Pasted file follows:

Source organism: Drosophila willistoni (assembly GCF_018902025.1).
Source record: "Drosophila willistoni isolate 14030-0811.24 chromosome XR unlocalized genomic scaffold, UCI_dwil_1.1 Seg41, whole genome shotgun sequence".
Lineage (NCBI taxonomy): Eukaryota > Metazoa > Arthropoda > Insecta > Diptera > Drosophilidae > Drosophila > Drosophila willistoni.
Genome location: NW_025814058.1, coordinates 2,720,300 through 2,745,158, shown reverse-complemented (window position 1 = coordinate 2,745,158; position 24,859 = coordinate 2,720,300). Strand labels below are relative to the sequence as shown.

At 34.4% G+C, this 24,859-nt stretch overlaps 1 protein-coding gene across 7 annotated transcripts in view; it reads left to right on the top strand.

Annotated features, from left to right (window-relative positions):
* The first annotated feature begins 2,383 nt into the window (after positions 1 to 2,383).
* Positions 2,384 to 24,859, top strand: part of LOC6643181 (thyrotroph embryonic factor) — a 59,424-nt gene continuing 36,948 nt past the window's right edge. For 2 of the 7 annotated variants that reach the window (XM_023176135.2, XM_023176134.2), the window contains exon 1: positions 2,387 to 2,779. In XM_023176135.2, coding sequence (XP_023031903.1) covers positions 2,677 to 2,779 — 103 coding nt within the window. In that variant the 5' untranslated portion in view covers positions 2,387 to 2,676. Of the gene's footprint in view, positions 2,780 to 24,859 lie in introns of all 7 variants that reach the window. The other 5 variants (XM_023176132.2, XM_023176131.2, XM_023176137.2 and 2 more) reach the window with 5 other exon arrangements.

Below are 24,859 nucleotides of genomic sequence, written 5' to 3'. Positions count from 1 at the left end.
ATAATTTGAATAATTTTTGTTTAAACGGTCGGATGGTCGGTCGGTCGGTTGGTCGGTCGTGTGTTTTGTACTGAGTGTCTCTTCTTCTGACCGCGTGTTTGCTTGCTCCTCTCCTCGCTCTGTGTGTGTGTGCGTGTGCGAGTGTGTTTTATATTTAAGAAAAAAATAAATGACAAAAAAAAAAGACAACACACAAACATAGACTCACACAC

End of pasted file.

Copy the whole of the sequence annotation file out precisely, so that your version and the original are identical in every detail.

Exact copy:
Source organism: Drosophila willistoni (assembly GCF_018902025.1).
Source record: "Drosophila willistoni isolate 14030-0811.24 chromosome XR unlocalized genomic scaffold, UCI_dwil_1.1 Seg41, whole genome shotgun sequence".
Lineage (NCBI taxonomy): Eukaryota > Metazoa > Arthropoda > Insecta > Diptera > Drosophilidae > Drosophila > Drosophila willistoni.
Genome location: NW_025814058.1, coordinates 2,720,300 through 2,745,158, shown reverse-complemented (window position 1 = coordinate 2,745,158; position 24,859 = coordinate 2,720,300). Strand labels below are relative to the sequence as shown.

At 34.4% G+C, this 24,859-nt stretch overlaps 1 protein-coding gene across 7 annotated transcripts in view; it reads left to right on the top strand.

Annotated features, from left to right (window-relative positions):
* The first annotated feature begins 2,383 nt into the window (after positions 1 to 2,383).
* Positions 2,384 to 24,859, top strand: part of LOC6643181 (thyrotroph embryonic factor) — a 59,424-nt gene continuing 36,948 nt past the window's right edge. For 2 of the 7 annotated variants that reach the window (XM_023176135.2, XM_023176134.2), the window contains exon 1: positions 2,387 to 2,779. In XM_023176135.2, coding sequence (XP_023031903.1) covers positions 2,677 to 2,779 — 103 coding nt within the window. In that variant the 5' untranslated portion in view covers positions 2,387 to 2,676. Of the gene's footprint in view, positions 2,780 to 24,859 lie in introns of all 7 variants that reach the window. The other 5 variants (XM_023176132.2, XM_023176131.2, XM_023176137.2 and 2 more) reach the window with 5 other exon arrangements.

Below are 24,859 nucleotides of genomic sequence, written 5' to 3'. Positions count from 1 at the left end.
ATAATTTGAATAATTTTTGTTTAAACGGTCGGATGGTCGGTCGGTCGGTTGGTCGGTCGTGTGTTTTGTACTGAGTGTCTCTTCTTCTGACCGCGTGTTTGCTTGCTCCTCTCCTCGCTCTGTGTGTGTGTGCGTGTGCGAGTGTGTTTTATATTTAAGAAAAAAATAAATGACAAAAAAAAAAGACAACACACAAACATAGACTCACACAC